Definition of carriage noun from the Oxford Advanced Learner's Dictionary



    BrE BrE//ˈkærɪdʒ//
    ; NAmE NAmE//ˈkærɪdʒ//
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  1. 1(also coach) (both British English) (North American English car) [countable] a separate section of a train for carrying passengers a railway carriage Wordfinderaisle, buffet, carriage, connection, locomotive, luggage rack, platform, station, track, train See related entries: Trains
  2. 2[countable] a road vehicle, usually with four wheels, that is pulled by one or more horses and was used in the past to carry people a horse-drawn carriage
  3. 3(British English) (also handling North American English, British English) [uncountable] (formal) the act or cost of transporting goods from one place to another £16.95 including VAT and carriage Orders are despatched within 28 days but allow time for carriage. a contract for the carriage of goods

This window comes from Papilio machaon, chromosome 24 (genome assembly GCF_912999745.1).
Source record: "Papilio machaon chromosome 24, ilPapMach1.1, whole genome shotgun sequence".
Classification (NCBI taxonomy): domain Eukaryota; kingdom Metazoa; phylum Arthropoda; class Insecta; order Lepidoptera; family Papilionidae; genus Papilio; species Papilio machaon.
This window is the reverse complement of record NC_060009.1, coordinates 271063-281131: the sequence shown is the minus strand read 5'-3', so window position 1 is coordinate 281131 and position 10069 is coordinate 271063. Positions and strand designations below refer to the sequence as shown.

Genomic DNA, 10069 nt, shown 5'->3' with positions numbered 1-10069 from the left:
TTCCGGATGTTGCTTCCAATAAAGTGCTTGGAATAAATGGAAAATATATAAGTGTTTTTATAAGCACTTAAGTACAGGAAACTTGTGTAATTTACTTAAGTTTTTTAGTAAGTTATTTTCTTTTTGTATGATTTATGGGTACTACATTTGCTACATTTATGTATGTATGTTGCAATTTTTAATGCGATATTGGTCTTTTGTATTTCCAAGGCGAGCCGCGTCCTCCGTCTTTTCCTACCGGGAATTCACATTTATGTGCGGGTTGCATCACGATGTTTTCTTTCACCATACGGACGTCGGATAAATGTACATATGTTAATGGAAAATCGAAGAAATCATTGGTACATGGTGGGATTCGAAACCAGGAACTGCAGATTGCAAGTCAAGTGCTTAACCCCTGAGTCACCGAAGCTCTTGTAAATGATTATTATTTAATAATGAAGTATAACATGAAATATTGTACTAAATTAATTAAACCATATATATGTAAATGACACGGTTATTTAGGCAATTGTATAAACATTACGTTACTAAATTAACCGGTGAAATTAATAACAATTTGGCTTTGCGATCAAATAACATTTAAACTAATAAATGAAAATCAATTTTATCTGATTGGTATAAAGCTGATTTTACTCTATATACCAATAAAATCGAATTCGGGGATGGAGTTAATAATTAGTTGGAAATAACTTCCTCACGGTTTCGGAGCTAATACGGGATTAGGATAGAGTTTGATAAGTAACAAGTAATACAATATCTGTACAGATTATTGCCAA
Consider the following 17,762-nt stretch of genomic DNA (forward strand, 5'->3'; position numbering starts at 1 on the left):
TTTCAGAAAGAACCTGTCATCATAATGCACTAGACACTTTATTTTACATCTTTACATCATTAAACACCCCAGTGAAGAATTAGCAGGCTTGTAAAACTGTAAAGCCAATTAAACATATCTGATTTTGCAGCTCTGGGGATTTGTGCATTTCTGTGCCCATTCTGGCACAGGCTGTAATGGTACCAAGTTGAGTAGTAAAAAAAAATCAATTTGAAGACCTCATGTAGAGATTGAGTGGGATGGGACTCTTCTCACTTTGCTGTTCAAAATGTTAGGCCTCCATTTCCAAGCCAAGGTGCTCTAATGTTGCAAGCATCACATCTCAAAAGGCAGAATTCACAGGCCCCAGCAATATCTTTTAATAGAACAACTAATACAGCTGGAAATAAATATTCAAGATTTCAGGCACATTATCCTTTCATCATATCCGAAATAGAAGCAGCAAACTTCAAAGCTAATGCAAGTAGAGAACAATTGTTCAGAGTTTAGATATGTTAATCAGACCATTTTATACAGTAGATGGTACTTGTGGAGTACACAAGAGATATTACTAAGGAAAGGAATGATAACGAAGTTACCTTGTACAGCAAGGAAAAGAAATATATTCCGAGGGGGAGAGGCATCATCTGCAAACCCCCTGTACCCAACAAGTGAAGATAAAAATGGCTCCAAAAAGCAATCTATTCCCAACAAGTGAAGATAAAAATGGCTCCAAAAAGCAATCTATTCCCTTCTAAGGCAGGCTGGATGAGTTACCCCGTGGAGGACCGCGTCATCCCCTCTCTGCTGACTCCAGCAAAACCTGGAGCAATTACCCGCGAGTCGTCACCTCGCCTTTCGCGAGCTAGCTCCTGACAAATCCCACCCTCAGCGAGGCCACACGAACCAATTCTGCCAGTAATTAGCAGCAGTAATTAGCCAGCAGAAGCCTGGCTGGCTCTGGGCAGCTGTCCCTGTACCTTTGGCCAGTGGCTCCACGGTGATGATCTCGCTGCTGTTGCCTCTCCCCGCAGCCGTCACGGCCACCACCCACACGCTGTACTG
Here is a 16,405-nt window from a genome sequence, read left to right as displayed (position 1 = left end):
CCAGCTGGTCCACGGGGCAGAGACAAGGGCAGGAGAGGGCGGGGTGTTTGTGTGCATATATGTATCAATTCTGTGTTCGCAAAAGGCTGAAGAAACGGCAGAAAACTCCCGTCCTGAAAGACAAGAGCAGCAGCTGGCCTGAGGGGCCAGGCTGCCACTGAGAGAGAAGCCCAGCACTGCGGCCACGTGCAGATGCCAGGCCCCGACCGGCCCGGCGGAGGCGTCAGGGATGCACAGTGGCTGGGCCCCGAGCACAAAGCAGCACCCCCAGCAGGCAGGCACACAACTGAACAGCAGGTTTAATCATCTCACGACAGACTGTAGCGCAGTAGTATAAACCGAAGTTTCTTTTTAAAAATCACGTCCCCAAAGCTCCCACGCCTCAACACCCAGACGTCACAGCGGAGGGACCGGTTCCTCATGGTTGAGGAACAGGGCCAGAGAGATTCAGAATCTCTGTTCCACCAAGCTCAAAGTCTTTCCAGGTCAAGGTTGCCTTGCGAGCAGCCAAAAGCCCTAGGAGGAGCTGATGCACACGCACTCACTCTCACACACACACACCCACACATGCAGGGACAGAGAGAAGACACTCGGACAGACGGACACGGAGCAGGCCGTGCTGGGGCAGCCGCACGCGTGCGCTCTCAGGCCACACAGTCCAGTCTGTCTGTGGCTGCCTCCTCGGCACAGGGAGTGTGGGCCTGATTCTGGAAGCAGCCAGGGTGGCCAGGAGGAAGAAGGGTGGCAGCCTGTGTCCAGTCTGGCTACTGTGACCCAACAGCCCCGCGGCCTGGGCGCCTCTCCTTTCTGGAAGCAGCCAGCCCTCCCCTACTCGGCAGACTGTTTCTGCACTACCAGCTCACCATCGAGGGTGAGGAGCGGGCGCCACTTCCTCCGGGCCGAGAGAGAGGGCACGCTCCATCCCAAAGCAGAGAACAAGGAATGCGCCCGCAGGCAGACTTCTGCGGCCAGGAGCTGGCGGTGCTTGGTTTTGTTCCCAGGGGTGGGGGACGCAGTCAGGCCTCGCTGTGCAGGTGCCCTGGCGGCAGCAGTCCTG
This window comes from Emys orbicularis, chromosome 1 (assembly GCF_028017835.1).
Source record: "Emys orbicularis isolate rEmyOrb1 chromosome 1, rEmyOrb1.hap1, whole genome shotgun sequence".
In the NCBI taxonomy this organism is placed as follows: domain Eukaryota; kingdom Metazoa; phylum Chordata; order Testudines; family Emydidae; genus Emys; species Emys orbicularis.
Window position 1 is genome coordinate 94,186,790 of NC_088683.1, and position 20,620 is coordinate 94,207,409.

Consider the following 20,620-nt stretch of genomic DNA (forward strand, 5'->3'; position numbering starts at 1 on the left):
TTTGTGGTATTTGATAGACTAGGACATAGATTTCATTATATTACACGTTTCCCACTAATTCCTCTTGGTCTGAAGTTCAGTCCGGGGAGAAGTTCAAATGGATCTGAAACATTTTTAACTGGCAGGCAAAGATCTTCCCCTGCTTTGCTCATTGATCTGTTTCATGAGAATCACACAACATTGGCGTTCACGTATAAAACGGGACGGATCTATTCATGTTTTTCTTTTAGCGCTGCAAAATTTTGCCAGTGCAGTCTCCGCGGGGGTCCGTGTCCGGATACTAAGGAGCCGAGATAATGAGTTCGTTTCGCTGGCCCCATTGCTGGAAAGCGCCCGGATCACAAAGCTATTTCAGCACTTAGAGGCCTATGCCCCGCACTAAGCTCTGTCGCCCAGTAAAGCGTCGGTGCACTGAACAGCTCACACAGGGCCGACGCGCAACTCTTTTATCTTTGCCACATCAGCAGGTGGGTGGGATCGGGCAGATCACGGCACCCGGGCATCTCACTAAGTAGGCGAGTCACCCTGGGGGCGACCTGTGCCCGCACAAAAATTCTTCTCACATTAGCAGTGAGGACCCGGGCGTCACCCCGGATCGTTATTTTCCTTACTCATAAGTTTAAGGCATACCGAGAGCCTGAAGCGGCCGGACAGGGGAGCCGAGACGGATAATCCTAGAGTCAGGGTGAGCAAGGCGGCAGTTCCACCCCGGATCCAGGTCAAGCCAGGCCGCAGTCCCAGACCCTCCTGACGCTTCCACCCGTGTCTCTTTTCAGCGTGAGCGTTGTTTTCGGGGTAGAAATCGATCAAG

4. 4[countable] a moving part of a machine that supports or moves another part, for example on a typewriter a carriage return (= the act of starting a new line when typing)
  5. 5[singular] (old-fashioned) the way in which somebody holds and moves their head and body synonym bearing She showed her pedigree on her face and in her carriage.
  6. see also baby carriage, undercarriage
    Word Originlate Middle English: from Old Northern French cariage, from carier, based on Latin carrus ‘wheeled vehicle’.Extra examples A horse and carriage awaited the happy couple. All the second-class carriages were full. He flung open the carriage door. It will cost £257.00 including tax and carriage. Several people got into the carriage. She arrived at the ball in horse-drawn carriage. She asked for a non-smoking carriage. She went for a ride in the carriage that afternoon. The queen waved from her ceremonial carriage. There is a law regulating the carriage of goods by road. They could hear the sound of carriage wheels on the gravel.
See the Oxford Advanced American Dictionary entry: carriage